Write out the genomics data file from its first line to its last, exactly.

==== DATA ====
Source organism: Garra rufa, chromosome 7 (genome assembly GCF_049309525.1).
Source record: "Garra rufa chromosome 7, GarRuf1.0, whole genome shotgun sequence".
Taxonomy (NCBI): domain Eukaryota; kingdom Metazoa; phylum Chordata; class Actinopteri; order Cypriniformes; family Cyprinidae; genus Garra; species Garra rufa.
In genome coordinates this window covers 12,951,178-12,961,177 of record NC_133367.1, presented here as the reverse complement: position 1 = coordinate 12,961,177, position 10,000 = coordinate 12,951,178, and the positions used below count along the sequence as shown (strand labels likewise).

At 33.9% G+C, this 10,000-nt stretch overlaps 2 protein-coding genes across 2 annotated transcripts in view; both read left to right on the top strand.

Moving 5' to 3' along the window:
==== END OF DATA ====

Source organism: Garra rufa, chromosome 7 (genome assembly GCF_049309525.1).
Source record: "Garra rufa chromosome 7, GarRuf1.0, whole genome shotgun sequence".
Taxonomy (NCBI): domain Eukaryota; kingdom Metazoa; phylum Chordata; class Actinopteri; order Cypriniformes; family Cyprinidae; genus Garra; species Garra rufa.
In genome coordinates this window covers 12,951,178-12,961,177 of record NC_133367.1, presented here as the reverse complement: position 1 = coordinate 12,961,177, position 10,000 = coordinate 12,951,178, and the positions used below count along the sequence as shown (strand labels likewise).

At 33.9% G+C, this 10,000-nt stretch overlaps 2 protein-coding genes across 2 annotated transcripts in view; both read left to right on the top strand.

Moving 5' to 3' along the window: